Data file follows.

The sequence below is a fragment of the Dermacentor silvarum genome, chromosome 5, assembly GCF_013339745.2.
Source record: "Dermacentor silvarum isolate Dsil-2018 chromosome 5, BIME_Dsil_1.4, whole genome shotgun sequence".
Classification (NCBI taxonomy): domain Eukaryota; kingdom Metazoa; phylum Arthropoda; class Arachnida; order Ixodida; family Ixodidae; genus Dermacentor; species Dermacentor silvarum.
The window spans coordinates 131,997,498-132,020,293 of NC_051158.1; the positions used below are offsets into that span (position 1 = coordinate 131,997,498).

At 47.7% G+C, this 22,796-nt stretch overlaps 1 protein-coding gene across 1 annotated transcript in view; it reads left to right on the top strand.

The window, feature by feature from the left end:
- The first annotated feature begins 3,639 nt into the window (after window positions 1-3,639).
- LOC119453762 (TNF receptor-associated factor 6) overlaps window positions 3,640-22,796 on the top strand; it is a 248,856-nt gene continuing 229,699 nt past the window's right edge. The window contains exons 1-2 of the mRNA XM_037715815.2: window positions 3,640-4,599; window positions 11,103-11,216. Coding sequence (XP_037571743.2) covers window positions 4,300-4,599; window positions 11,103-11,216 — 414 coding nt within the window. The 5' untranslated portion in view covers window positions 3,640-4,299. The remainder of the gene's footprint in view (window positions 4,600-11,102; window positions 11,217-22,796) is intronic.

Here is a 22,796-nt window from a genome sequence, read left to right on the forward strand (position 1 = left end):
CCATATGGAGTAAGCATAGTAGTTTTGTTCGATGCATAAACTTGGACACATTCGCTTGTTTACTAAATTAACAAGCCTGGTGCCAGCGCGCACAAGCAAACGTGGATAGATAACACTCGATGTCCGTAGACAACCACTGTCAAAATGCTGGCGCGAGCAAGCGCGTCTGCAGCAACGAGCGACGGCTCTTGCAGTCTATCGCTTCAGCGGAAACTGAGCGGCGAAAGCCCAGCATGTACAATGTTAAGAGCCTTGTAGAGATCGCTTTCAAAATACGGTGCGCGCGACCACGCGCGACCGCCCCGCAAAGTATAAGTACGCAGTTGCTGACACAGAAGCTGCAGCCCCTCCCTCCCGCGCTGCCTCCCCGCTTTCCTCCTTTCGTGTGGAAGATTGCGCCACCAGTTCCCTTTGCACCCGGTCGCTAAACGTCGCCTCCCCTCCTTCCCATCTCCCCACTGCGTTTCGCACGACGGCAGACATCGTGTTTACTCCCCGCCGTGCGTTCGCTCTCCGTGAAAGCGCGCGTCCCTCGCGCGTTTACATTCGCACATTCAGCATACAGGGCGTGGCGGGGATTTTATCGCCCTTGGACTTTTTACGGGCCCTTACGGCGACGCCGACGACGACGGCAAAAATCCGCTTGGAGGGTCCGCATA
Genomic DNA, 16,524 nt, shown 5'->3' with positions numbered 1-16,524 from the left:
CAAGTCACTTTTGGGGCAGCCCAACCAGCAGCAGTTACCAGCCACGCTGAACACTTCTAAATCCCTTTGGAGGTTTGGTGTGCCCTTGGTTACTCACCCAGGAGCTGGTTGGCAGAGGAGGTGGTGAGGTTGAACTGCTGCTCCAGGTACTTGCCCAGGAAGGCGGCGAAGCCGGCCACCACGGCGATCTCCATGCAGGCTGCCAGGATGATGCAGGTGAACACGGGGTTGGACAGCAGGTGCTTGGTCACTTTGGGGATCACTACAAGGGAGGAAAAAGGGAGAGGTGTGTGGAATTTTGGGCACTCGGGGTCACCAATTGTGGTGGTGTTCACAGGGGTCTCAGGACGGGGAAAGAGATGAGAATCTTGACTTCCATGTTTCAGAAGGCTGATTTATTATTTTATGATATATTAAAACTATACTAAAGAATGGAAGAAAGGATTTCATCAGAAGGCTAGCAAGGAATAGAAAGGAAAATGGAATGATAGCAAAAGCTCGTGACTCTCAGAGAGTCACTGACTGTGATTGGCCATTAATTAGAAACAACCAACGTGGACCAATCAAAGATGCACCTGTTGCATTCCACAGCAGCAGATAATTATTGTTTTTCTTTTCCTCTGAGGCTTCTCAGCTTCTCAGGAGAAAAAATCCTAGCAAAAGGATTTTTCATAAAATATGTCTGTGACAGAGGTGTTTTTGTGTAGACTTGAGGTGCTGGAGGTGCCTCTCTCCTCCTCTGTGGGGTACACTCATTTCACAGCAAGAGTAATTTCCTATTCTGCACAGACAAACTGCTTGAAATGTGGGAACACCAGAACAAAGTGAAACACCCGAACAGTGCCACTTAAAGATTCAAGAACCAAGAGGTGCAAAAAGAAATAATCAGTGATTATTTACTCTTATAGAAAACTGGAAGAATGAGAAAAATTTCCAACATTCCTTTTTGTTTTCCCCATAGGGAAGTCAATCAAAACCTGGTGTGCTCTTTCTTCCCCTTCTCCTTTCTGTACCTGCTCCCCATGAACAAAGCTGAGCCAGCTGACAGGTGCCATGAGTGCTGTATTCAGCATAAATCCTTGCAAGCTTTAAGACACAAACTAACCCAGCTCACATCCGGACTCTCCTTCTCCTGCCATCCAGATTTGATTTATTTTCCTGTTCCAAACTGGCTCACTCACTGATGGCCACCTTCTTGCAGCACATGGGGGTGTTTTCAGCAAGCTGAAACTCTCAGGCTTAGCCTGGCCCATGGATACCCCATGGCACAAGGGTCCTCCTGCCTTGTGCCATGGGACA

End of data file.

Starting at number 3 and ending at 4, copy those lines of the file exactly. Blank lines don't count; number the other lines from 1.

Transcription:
Classification (NCBI taxonomy): domain Eukaryota; kingdom Metazoa; phylum Arthropoda; class Arachnida; order Ixodida; family Ixodidae; genus Dermacentor; species Dermacentor silvarum.
The window spans coordinates 131,997,498-132,020,293 of NC_051158.1; the positions used below are offsets into that span (position 1 = coordinate 131,997,498).